When faces of the youth are plastered on the 6 o’clock news with the bolded letters “MISSING,” our city propels itself into immediate paranoia – rightfully so. What’s frightening is that these incidents happen to be right around the corner from you, and it’s fair to think, “That could be me.”

Traveling alone late at night, especially after a night out, is a big no-no. But sometimes if no one is heading your way, you may not be left with much of a choice. If you’re looking to feel more at ease during your lonely commute, here are the 10 ways to feel safer.

1. Stay on the phone with a friend or significant other

Your best bet is to be on the phone with a friend, boyfriend, or girlfriend while being alone late at night. It’s comforting and it’s reassuring that someone’s concerned for your safety. It also allows the person on the other end of the line to have a true confirmation of whether or not you’ve made it home in one piece.


2. Text your friends or family members that you're on your way home and again when you arrive home

It’s always good to give your family members or significant other a heads up that you’re on your way back home. You’ll feel safer knowing that someone knows that you’ve left and that your arrival home is expected soon. It’s also a good idea to text the friends you’ve just been out with once you’re home so that there’s a confirmation of your safety.


3. Avoid walking

It really isn’t such a smart idea to roam the streets of the city all by yourself. No matter how adventurous it will make you sound – it’s dangerous. Sure, walking a block or two isn’t outrageous, but when you’re on foot by yourself for over 10 minutes after 2 a.m., do yourself a favor and find transportation.


4. Plan ahead and set a few dollars aside for a cab

It’s as easy as it sounds: put more of your money towards getting safe transportation home and less of it on booze. It’s best to plan ahead of time in terms of transportation, that way you’re not completely stuck when it’s time to leave. Set aside enough money beforehand to ensure you’re safety.


5. Use the STM

If you don’t feel like forking out $20 and more, you can always resort to your trusty opus. If it’s early enough during your night out, head to the nearest metro station or bus shelter. It’s guaranteed that some of the faces lurking around those places late at night aren’t so comforting, but if you filter through the crazies, you’re bound to come across someone reassuring. The STM is one of your safest ways home.


6. Make sure to be in an area that doesn’t look deserted

If you have no choice but to walk and you don’t want to feel truly alone, do so in an area that is still as busy as can be that late or early in the morning. It’s best to position yourself on big boulevards rather than small side streets because no matter what time it may be, at least a few people will be traveling down the same road.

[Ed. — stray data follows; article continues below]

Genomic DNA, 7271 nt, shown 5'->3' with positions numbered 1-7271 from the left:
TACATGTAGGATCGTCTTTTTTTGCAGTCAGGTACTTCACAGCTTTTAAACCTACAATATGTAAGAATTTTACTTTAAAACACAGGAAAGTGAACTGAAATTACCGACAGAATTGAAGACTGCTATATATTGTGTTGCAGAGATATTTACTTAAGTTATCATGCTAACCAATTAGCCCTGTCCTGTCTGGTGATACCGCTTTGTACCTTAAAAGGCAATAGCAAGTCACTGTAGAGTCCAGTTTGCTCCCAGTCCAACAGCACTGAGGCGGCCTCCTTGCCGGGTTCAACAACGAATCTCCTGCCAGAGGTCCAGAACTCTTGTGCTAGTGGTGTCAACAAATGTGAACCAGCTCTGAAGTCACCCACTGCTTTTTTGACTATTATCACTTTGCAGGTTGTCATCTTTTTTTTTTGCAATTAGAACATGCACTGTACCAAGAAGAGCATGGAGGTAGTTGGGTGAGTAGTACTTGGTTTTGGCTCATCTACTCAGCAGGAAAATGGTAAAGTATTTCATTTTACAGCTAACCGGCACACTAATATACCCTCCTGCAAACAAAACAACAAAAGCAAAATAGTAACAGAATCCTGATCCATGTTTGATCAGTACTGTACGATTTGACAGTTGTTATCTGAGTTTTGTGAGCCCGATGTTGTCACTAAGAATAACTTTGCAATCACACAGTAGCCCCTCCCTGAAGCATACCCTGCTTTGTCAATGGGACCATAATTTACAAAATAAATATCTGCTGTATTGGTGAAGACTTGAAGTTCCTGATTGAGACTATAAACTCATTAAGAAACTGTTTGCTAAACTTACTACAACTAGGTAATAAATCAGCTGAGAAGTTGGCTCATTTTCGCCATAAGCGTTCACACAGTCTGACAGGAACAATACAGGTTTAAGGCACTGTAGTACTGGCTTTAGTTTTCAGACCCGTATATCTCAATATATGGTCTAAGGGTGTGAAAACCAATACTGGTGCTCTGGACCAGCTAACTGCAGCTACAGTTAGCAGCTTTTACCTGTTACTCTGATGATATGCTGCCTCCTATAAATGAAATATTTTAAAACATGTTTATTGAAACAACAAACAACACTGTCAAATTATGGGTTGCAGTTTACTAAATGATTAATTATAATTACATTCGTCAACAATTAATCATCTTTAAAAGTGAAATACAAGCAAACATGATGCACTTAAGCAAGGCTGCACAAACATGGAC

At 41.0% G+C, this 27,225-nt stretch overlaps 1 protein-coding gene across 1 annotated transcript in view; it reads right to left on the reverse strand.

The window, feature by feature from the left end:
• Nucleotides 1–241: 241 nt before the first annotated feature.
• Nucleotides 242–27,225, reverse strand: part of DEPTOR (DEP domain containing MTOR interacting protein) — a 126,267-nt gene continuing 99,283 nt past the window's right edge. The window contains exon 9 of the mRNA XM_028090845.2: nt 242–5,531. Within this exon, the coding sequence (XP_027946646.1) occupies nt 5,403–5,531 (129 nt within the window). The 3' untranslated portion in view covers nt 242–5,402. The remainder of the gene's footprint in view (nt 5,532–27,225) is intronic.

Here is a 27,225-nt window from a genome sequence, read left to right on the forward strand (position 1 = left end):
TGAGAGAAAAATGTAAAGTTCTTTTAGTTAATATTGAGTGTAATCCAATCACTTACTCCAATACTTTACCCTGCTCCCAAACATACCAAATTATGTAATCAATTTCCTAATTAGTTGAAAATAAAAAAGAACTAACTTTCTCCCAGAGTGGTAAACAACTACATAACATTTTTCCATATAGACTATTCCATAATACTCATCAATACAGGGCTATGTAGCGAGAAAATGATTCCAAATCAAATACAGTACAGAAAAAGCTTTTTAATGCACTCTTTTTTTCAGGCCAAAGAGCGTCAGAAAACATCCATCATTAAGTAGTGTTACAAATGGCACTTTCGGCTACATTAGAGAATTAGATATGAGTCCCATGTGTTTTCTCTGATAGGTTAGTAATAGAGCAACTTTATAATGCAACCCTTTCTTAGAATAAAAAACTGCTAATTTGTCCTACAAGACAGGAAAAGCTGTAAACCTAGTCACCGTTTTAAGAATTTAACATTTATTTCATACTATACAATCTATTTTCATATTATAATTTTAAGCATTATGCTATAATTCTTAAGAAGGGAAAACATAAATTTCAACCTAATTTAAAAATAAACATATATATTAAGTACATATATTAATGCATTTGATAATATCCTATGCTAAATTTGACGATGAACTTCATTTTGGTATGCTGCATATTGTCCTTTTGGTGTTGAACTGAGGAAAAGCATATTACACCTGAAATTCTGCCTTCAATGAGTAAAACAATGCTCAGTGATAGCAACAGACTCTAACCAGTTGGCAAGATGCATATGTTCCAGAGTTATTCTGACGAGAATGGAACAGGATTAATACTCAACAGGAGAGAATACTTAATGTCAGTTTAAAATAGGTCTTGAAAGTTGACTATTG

7. Sober up before it’s time to leave

You know you have to go home alone, you shouldn’t be nearly as inebriated as you were two hours before. It’s common courtesy not to let someone extremely drunk go home alone – but then again, who knows what kind of friends you have? Take it upon yourself to stop drinking at least an hour before you have to leave, that way you’ll be in a much better state in terms of decision making while commuting alone.


8. Arrange to travel back with a friend heading in the same direction

It's better to jump in a cab with someone you know than being by yourself. The reason you’re commuting alone in the first place is because none of your friends are headed in the same direction. But it couldn’t hurt to travel with the friend or acquaintance that lives the closest to you, even if it could potentially be out of your way. That way, you’ll be traveling the majority of the way home with a familiar face, and you'll get a feel of your cab driver with someone else in the car allowing you to feel much safer.


9. Plan to leave slightly earlier than you would if you were with friends

Take precaution and don’t decide to leave when it’s 4 a.m. Staying out late is fine, but when you know you’re going home alone, it’s safer to leave at least an hour before you normally would if you were leaving with friends. You’ll feel more at ease at 1 or 2 in the morning rather than 3 or 4 because you’re more likely to be surrounded by normal people (so we’d hope).


10. Be aware of your surroundings

Don’t keep your nose in your phone. Yes, text your friends about your current situation, but don’t be fixated on your cell. Keep your head up so that you can be aware of your surroundings at all times, whether you’re in a cab or you’re walking. You’ll have the best judgment if you know what’s going on around you. It’s always better to be safe than to be sorry.


Bonus: Get dropped off closer to your home

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